Abstract: Public transit in the U.S. is characterized by low quality and ridership compared to its global counterparts. This paper aims to understand the  provision of public transit in U.S. cities and whether the current fare structure can be redesigned to improve efficiency and equity. I develop a structural model of transit service demand and supply, with the demand side capturing commuters' travel mode choices and the supply side characterizing the decisions of transit managers regarding fare and service quality. Using a novel data set created from a fine level national household travel survey combined with data from Google Maps along with transit operation data, I estimate the model to recover urban commuters preferences on travel times, cost structure for supplying transit services, while taking into account transit manager's political or distributional preferences. The estimated parameters suggest that transit agencies, under financial constraints, prioritize lower-income and non-White populations in their decisions. Counterfactual simulations show that means-tested pricing could more effectively address equity concerns without compromising efficiency gains. Furthermore, even in the absence of explicit means-testing, pricing models such as cross-modal subsidization and zone-based transit fares can achieve comparable distributional objectives, though these schemes differ in their specific distributional and welfare properties.

Presented at: Bank of Canada, North American Meeting of the Urban Economics Association (UEA), Annual Conference of Chinese Association of Environmental and Resource Economists, Northeast Workshop on Energy Policy and Environmental Economics, Association of Environmental and Resource Economists (AERE) Annual Summer Conference

Charging Infrastructure and Consumer Incentives Drive Cross-Country Disparities in Electric Vehicle Adoption, with Shanjun Li, Muxi Yang, and Fan Zhang

Selected Media Coverage: The Economist, World Bank Blogs, CICER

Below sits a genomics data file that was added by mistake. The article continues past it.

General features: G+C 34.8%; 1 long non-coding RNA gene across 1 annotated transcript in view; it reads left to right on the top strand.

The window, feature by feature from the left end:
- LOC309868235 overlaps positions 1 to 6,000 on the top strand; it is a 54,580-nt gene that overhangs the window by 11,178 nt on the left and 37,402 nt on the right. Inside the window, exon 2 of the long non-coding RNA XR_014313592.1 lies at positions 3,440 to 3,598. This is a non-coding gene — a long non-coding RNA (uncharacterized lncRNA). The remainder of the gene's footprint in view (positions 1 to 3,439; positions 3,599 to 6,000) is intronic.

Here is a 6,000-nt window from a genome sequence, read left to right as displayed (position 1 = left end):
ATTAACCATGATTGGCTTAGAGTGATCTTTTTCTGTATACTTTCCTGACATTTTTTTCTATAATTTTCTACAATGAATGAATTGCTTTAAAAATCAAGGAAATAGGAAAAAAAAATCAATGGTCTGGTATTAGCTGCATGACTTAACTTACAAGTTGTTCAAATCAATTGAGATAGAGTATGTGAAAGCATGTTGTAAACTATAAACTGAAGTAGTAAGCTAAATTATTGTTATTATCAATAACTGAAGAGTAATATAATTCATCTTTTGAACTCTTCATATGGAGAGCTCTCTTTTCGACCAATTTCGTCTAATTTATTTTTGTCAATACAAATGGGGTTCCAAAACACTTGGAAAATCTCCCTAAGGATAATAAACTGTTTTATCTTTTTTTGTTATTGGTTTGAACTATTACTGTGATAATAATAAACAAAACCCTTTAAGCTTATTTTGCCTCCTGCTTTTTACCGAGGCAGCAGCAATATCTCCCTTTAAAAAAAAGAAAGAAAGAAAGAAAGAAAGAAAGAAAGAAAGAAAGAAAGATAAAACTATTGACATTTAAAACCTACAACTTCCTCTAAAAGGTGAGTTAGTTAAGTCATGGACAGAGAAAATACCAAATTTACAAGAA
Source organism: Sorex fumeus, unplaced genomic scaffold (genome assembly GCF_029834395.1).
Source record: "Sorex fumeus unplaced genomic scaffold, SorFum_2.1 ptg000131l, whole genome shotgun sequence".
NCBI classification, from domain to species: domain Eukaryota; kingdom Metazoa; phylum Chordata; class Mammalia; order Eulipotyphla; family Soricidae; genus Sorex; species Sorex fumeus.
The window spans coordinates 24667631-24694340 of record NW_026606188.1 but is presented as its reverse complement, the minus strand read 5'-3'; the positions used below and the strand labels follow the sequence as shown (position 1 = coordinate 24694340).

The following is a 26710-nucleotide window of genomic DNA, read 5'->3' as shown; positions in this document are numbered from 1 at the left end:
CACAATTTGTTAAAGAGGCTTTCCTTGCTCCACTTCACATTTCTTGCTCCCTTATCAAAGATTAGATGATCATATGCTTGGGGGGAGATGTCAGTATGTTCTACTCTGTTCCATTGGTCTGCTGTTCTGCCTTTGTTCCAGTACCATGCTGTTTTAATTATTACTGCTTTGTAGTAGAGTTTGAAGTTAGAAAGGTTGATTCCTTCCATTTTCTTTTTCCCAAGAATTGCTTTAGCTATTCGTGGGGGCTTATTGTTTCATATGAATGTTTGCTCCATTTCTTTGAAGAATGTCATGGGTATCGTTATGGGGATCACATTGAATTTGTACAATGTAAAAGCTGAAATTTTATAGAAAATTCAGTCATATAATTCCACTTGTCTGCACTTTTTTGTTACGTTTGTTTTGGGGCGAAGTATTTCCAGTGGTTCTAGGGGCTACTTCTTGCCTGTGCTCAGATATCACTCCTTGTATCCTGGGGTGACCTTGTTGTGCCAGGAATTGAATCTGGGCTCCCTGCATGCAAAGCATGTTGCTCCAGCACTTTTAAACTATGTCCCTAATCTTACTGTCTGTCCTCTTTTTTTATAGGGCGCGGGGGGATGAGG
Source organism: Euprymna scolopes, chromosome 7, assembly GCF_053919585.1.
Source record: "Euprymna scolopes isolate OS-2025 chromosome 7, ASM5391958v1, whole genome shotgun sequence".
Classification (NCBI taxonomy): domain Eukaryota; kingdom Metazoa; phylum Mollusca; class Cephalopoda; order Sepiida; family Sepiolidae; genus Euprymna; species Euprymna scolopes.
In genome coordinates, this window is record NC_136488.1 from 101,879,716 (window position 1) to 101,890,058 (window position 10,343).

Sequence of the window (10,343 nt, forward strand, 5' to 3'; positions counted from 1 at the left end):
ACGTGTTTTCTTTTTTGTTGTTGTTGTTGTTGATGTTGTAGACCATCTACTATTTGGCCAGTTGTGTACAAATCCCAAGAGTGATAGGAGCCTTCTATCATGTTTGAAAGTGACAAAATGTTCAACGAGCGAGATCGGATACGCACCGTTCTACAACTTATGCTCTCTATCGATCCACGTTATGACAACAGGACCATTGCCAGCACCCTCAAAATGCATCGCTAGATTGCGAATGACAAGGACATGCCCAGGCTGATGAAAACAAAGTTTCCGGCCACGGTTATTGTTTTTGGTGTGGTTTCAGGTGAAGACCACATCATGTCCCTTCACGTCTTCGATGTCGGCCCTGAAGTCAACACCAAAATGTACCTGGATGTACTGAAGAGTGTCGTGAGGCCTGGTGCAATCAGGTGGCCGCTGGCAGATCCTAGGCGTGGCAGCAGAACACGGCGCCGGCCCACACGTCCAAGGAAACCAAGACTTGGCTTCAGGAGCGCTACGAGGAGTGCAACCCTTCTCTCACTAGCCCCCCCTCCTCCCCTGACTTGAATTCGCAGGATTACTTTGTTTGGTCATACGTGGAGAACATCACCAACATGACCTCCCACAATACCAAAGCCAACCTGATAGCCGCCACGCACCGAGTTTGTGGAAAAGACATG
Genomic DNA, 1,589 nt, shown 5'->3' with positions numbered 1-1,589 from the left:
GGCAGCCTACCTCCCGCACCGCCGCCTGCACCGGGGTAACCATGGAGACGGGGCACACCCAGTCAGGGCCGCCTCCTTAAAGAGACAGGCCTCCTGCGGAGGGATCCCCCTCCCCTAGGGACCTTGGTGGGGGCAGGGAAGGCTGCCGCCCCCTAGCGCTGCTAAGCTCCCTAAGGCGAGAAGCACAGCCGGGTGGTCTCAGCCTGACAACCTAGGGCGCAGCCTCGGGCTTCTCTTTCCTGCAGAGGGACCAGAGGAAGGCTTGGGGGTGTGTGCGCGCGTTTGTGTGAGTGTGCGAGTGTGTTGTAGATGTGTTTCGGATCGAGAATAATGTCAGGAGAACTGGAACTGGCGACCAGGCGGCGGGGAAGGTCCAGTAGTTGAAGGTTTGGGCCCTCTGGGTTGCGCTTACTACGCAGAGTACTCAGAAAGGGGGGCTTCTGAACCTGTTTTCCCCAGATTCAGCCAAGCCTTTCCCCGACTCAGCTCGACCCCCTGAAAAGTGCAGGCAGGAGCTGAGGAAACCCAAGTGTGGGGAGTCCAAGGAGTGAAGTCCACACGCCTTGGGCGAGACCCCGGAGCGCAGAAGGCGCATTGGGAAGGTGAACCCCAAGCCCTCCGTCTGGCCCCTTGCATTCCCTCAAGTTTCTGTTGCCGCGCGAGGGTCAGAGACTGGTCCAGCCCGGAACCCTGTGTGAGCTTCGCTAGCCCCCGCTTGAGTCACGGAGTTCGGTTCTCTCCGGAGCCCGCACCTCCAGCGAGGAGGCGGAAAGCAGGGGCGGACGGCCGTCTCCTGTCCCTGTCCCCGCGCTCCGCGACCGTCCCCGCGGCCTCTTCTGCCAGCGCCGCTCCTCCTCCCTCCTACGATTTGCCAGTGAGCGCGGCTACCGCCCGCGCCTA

Previously circulated as "The Global Diffusion of Electric Vehicles: Lessons from the First Decade", No 9882, Policy Research Working Paper Series, The World Bank.

Abstract: Electrifying the transportation sector is key to reaching the goal of carbon neutrality. This paper provides a comprehensive analysis of the diffusion of passenger electric vehicles based on detailed data on model-level electric vehicle sales across the world from 2013 to 2020. Our analysis shows that the highly uneven electric vehicle penetration across countries is partly driven by cross-country variation in buyer incentives and, to a much greater degree, by the availability of charging infrastructure. Investment in charging infrastructure is much more cost effective than consumer purchase subsidies in promoting electric vehicle adoption. The findings highlight the importance of expanding charging infrastructure in the next phase of wider electric vehicle diffusion. 


Pass-Through of Electric Vehicle Subsidies: A Global Analysis, with Panle Barwick, Hyuk-soo Kwon, and Nahim Zahur. American Economic Association: Papers & Proceedings, 2023, 113: 323-28.

Abstract: We investigate the pass-through of electric vehicle (EV) subsidies in 13 countries that account for 95 percent of global EV sales from 2013 to 2020. Our results indicate high pass-through rates of 70-80 percent on average. Pass-through is highest for global firms that sell the same EV models across multiple countries, consistent with uniform pricing by these firms, as well as avoidance of third-party arbitrage. We find suggestive evidence that pass-through is higher for tax incentives than for direct consumer subsidies.

Decarbonizing Passenger Transportation in Developing Countries: Lessons and Perspectives, with Shanjun Li and Hui Zhou. Forthcoming at Regional Science and Urban Economics

Abstract: This paper examines the challenges and opportunities in decarbonizing the passenger road transportation sector by reviewing recent empirical evidence and drawing lessons for developing countries. It first identifies the advantages and disadvantages of various policy instruments to promote modal shifts and vehicle fuel efficiency, and then discusses the potential impacts of electrification and ridehailing in transportation decarbonization. While developing countries face formidable challenges in reducing carbon emissions from passenger transportation due to income and population growth, the paper argues that a unique window of opportunity exists to foster a culture of sustainable travel behavior by expanding public transit in combination with market-based pricing policies.


Regulation under Distortions: Evidence from an Energy Savings Program, with Wenjie Luo, and Lin Yang

Price Regulation Reform and Gasoline Demand in China, with Jing Li and Shanjun Li